The impact of reforms and privatisation on firms’ conduct in the presence of interconnected conglomerates and weak and inefficient regulatory institutions

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    Abstract

    Critics of broad reforms, including privatization, argue that these policies may lead to the creation of rent‐seeking interconnected large business groups in the absence of a strong regulatory framework and well‐functioning courts. The empirical evidence in a developing country context in particular is however still scarce. Based on a case study of the Pakistani cement industry, this paper fills this gap. Our study shows that due to interconnected conglomerates’ tactics, such as exclusionary practices, the acquisition of smaller competitor firms and the addition of significant capacities, the industry has witnessed a stable degree of seller concentration after broader reforms including privatization. Consequently, colluding conglomerate firms have been able to maintain control over supply and prices for two decades in the post‐reform period, despite allegations of tacit collusion leading to the imposition of fines and the issuing of warnings by the regulator, which is, however, weak and inefficient.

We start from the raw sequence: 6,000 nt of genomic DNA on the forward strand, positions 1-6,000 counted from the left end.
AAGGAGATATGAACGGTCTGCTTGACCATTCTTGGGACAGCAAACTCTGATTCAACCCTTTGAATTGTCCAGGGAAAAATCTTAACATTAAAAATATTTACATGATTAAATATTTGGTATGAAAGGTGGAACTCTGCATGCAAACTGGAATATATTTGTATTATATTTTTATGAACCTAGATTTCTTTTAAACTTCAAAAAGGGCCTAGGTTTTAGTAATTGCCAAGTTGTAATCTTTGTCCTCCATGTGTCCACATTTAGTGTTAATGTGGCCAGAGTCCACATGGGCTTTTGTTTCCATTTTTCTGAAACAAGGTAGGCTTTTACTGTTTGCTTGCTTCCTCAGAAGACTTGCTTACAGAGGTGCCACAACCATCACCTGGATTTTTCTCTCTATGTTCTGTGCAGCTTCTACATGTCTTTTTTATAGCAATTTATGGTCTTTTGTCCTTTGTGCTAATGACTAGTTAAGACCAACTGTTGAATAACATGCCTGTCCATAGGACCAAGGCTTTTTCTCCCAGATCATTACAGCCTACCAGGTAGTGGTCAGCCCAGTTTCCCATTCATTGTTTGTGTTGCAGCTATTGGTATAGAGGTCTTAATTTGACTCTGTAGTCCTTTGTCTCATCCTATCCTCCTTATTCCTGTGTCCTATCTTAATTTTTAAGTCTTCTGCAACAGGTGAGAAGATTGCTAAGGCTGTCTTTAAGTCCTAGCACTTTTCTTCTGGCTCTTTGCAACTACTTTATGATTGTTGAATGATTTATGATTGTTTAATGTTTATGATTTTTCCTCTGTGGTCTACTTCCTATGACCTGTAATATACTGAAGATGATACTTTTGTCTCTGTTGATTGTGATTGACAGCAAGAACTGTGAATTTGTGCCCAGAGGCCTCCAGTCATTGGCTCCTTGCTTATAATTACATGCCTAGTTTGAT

Original languageEnglish
    Pages (from-to)599-622
    JournalAnnals of Public and Cooperative Economics
    Volume89
    Issue number4
    Early online date6 Apr 2018
    DOIs
    Publication statusPublished - Dec 2018

    Keywords

    • reform
    • privatization
    • collusion
    • regulation
    • market power
    • cement industry
    • weak and inefficient regulator

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